“I’m an old wine-grower with two daughters and three wonderful grandchildren, I’ve just reached my 80s but I’m still lively and lucid. I recite the classics, I read Shakespeare, Manzoni, Pavese and Fenoglio.”   ………Giacomo Oddero 

Just hearing things like that makes me want to buy the wine.  

The Oddero family winery was founded in La Morra in 1878 and has produced a variety of wines coming from the Langhe hills exclusively from family owned vineyard sources.   In fact, local documents show that the Oddero family has roots in the Langhe as far back as 1794, though the exact genesis of wine production is difficult to pinpoint.  Regardless, it’s fair to say, they’ve got some experience. 

~ Three Generations of Oddero’s work the family estate ~

Oddero owns approximately 35 hectares of vineyards in Piemonte of which 16 are devoted to Nebbiolo for Barolo.  The family is fortunate to hold parcels in some of Piemonte’s greatest Cru vineyards such as Rionda, Brunate, Bussia Soprana, Rocche di Castiglione and Villero.   The family also owns 5 hectares devoted to the production of premium hazelnuts!  

You can learn much more about the Oddero family from the interview I conducted with proprietor Cristina Oddero.  We discussed several topics at length and she conveys the family passion in an almost tactile manner.

Today, we’re focusing on one of the estates recent releases,  the 2010 Barolo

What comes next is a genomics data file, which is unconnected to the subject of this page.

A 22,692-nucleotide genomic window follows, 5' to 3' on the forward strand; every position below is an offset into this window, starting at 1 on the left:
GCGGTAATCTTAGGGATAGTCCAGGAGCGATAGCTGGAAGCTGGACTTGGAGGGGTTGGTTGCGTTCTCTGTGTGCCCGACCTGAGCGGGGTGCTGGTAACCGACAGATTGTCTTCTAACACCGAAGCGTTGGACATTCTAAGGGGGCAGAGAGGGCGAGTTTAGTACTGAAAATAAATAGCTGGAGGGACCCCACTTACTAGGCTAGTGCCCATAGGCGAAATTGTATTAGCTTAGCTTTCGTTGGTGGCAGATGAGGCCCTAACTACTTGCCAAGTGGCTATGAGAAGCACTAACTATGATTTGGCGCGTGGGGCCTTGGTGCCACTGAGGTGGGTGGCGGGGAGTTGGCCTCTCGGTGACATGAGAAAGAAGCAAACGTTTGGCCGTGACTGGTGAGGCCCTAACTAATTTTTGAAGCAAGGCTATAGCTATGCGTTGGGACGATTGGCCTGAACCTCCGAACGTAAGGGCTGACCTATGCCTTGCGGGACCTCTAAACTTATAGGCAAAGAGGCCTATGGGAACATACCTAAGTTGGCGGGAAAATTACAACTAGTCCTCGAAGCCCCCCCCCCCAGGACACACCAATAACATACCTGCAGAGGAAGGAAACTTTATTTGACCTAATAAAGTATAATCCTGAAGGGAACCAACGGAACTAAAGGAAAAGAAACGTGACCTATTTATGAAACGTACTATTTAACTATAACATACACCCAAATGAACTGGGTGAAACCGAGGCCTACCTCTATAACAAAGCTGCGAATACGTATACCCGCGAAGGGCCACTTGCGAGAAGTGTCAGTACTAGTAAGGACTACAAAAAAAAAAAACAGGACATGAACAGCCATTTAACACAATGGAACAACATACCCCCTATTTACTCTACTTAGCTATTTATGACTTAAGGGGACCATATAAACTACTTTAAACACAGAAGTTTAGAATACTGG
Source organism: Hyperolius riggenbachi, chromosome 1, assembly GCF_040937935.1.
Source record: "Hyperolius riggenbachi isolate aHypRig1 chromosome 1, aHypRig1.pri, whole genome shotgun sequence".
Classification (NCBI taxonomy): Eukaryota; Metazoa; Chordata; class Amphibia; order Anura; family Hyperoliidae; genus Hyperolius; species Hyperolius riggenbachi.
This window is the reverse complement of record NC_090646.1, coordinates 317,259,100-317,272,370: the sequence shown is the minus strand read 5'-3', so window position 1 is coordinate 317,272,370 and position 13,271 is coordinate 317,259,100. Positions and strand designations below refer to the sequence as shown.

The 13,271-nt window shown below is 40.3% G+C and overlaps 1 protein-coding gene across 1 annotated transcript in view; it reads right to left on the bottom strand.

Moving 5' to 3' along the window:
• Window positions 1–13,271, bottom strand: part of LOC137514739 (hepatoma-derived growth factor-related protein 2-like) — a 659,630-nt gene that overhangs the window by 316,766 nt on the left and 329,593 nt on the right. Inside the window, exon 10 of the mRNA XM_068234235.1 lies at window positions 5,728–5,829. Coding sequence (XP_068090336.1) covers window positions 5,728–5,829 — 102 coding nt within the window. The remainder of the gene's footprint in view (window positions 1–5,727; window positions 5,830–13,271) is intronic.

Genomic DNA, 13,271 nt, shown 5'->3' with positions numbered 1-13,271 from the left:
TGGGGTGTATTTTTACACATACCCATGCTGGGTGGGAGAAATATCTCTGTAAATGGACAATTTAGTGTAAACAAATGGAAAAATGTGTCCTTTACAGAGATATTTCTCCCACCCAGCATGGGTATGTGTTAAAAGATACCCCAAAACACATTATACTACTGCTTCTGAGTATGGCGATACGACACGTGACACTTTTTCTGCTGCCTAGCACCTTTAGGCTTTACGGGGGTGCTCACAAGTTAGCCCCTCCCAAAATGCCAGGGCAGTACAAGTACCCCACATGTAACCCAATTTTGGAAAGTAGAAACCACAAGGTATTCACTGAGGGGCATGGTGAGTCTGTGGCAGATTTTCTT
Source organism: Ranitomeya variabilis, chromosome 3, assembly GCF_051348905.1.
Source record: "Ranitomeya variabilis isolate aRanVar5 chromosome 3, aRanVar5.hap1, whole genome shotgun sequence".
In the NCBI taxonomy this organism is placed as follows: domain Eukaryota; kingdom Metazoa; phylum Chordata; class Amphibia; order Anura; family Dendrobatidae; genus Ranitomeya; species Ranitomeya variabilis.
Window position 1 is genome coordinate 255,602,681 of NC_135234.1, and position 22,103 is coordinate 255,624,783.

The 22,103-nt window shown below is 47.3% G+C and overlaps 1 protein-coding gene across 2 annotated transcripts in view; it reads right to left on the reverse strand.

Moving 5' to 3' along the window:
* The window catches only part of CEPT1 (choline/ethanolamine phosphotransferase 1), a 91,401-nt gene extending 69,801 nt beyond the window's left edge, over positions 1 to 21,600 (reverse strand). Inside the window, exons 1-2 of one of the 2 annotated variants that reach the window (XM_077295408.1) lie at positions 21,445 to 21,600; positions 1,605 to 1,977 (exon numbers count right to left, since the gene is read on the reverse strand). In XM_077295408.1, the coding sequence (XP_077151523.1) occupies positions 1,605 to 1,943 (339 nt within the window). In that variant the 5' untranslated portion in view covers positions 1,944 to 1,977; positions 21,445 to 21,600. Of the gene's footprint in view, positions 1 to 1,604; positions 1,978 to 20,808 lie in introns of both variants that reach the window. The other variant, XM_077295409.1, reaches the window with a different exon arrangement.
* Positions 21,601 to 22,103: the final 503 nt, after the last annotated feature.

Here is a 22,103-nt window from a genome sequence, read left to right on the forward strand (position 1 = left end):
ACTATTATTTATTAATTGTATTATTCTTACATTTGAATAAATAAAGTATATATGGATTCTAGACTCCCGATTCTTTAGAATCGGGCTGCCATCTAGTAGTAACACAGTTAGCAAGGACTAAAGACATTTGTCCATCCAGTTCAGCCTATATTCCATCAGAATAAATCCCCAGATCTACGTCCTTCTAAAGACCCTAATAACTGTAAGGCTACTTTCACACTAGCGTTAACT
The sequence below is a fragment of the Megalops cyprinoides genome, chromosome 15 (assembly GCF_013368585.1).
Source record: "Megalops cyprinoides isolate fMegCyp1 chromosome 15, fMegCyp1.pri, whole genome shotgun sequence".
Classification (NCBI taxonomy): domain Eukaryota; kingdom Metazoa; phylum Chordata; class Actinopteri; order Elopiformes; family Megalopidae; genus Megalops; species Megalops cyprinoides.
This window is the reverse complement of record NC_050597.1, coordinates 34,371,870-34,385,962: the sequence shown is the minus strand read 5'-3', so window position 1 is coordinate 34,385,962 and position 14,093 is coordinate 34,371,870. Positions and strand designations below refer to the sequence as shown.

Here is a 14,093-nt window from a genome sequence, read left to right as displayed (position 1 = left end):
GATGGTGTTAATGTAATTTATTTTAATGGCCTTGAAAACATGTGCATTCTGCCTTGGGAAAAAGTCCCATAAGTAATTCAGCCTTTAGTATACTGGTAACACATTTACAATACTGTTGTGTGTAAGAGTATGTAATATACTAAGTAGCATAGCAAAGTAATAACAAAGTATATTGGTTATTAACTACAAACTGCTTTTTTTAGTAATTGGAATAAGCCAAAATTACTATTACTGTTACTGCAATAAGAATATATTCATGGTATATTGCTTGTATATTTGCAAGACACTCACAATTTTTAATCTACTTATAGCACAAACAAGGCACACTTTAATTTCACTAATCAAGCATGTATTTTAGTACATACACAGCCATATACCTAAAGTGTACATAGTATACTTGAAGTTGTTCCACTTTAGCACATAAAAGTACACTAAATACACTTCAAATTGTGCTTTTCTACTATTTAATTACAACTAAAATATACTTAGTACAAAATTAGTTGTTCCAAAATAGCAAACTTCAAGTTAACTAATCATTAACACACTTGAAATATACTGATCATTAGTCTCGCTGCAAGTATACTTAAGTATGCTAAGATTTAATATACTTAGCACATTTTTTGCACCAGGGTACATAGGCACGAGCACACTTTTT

Crafted from vineyard sources in both La Morra and Castiglione Falleto, the estate Barolo is often Oddero’s most accessible wine.  But don’t let that fool you.  The vines that source the fruit are almost 60 years old and this is an intense Barolo worthy of the name. 

The 2010 Barolo is a bright violet color with a slight orange fade at the rim of the glass.  The aromas are classic indeed with lots of warm cherry,  dried fennel seed, cured meat and flowers.  It’s enticing to smell.  

On the palate, the wine appears slightly lean at first, but blossoms with extended air time and behaves very differently with food.  I do not recommend attempting to enjoy this on its own.  You will be disappointed. With roasted prime rib over New Year’s Day,  the contrast was stark.  Ripe cherries plump up with the food and add traces of mineral, fresh anise, and autumn leaves.  It’s attractive and certainly accessible – especially given the overall structure of the 2010 vintage.  

Oddero takes pride in making wines people can afford to drink and this wine is a prime example coming in at around $40-$45.  It would be a great introduction to Barolo, or a “Cellar Defender” to keep your hands off Barolo requiring age.  91 points.  

~ The 2010 Oddero Barolo is a very nice value for the type ~


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